Stop Being So Cynical, Londoners Should Embrace Public Transport 'Chat Day'

Fleabag was onto something with Chatty Wednesdays.

One of my first memories of moving to London almost five years ago is getting on the Tube, trying to strike up conversation with someone – and failing.

In Telford, where I grew up in the west Midlands, this was the norm. Complete strangers would initiate lengthy conversations on the early morning bus to the town centre – and we’d become transport pals. I wouldn’t have hesitated to turn to a stranger and ask: “How are you?”

In London, things are different. The city is huge. The chances of bumping into the same person on your commute each day are slim, so these opportunities to chat are rare. Add headphones, folded arms and grumpy faces to the mix, and seeing a duck riding on the back of a unicorn becomes a more likely occurrence than having a chat.

I learned this the hard way on my first few days in the capital. I tried to make eye contact with people, and their eyes darted away. When I smiled, they looked confused – borderline upset. I’d never witnessed such a bizarre reaction to friendliness before. London felt like a hostile and isolating place and, in some ways, I still think that to this day.

Charlotte Steeples Photography via Getty Images

Today is ‘Chat Day’ on the UK’s public transport network where the likes of Arriva, National Express, Virgin Trains, Transport for London and Greater Anglia (to name a few) are encouraging passengers to have conversations.

Bus, train and coach companies are hoping to inspire interaction by rolling out creative ways to engage with one another. On Virgin Trains, all ‘C’ coaches on the West Coast route will be rebranded as ‘chat carriages’, with some services offering customers a free hot drink to give to a stranger.

Arriva is placing ‘conversation starter’ cards on bus routes across England, Wales and Scotland, while National Express will welcome actors performing poems to kickstart conversations on a bus which connects neighbourhoods in Birmingham.

The day forms part of BBC Crossing Divides, which aims to tackle polarisation in society at a time when loneliness is impacting a huge portion of people’s lives.

More than nine million people of all ages in the UK are either always or often lonely, suggests a study by Co-op and British Red Cross. Meanwhile, a different study from Rotary Great Britain and Ireland found two thirds of people rely on the TV for company in lieu of real social interactions.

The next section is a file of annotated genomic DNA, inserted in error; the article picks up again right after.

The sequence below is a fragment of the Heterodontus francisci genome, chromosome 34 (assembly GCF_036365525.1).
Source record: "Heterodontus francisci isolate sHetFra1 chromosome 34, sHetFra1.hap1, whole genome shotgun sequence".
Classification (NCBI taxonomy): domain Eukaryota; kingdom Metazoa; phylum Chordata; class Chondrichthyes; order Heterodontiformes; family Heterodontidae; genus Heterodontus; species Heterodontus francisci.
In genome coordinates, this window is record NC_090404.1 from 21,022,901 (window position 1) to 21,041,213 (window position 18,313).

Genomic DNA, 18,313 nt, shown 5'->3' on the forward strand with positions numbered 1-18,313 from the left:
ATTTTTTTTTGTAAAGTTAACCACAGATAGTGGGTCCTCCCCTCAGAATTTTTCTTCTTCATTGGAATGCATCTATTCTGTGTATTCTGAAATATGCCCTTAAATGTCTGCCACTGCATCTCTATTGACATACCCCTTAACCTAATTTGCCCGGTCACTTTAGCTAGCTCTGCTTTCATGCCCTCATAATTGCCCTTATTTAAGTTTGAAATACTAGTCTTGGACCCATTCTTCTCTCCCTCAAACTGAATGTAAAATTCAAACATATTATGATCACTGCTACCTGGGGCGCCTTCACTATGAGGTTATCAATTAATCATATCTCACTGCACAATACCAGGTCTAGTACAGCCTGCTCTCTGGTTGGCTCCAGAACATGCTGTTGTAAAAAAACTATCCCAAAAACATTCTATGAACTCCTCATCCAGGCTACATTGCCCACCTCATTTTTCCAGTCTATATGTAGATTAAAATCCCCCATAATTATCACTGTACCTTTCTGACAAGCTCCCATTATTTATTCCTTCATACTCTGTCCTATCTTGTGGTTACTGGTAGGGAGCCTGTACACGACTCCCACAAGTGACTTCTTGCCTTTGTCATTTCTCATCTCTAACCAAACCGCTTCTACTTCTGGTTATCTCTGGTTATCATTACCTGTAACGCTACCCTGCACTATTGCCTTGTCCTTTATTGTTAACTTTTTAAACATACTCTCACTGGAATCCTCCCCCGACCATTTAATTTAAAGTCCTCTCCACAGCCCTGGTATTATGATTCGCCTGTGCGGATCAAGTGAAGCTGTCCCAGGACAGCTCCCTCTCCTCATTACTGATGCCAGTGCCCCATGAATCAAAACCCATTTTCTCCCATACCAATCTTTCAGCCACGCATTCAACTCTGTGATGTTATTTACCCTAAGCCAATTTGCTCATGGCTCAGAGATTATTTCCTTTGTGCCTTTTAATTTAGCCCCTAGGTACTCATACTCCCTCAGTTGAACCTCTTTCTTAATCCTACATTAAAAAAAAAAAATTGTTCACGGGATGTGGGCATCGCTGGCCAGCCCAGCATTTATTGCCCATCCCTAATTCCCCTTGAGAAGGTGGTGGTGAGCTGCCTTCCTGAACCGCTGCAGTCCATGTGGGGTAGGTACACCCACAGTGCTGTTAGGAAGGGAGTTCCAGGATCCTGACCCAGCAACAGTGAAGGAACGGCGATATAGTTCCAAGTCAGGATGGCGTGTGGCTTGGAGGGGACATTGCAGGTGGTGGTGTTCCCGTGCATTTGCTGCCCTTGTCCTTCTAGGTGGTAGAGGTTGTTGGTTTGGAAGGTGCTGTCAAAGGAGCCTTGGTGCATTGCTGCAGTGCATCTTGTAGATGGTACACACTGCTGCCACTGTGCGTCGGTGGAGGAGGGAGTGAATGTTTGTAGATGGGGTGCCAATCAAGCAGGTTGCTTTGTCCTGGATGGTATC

One particularly heartbreaking story that stuck with me was from Mandy Gould, who blogged about the time she met an elderly lady on the bus to Camden. It was the woman’s 75th birthday and she was dressed in her finest clothes on her way to the cinema. Mandy recalled how the woman told her: “And I can’t bear spending it alone. I don’t even care what I see. I’m just going for the noise really.” For the rest of the journey they chatted about the woman’s birthday and the buildings they passed. “The small talk that I would usually take for granted had made her afternoon,” Mandy recalled.

Chat Day has the potential to make many people, such as that elderly woman, feel seen, heard and slightly less alone. So we should embrace it – even if it’s for just one day. But as always, people have taken to social media to moan about the day, or boast that they’ll be running in the opposite direction if someone tries to strike up conversation.

It’s one day in 365 where people are encouraged to do something a little bit different – to have a chat with a stranger, to be kind. You’re not being asked to do a naked bike ride or remove your trousers on the Tube (both days exist and seem to get far less of a narky response by the way).

So maybe on your way home today you could smile at the person sat opposite you or make eye contact with the elderly person on the bus.

You might even venture as far as saying ‘hi’ and commenting on the fact the weekend is finally here – and perhaps it will spark something beautiful. Fleabag was onto something with Chatty Wednesdays.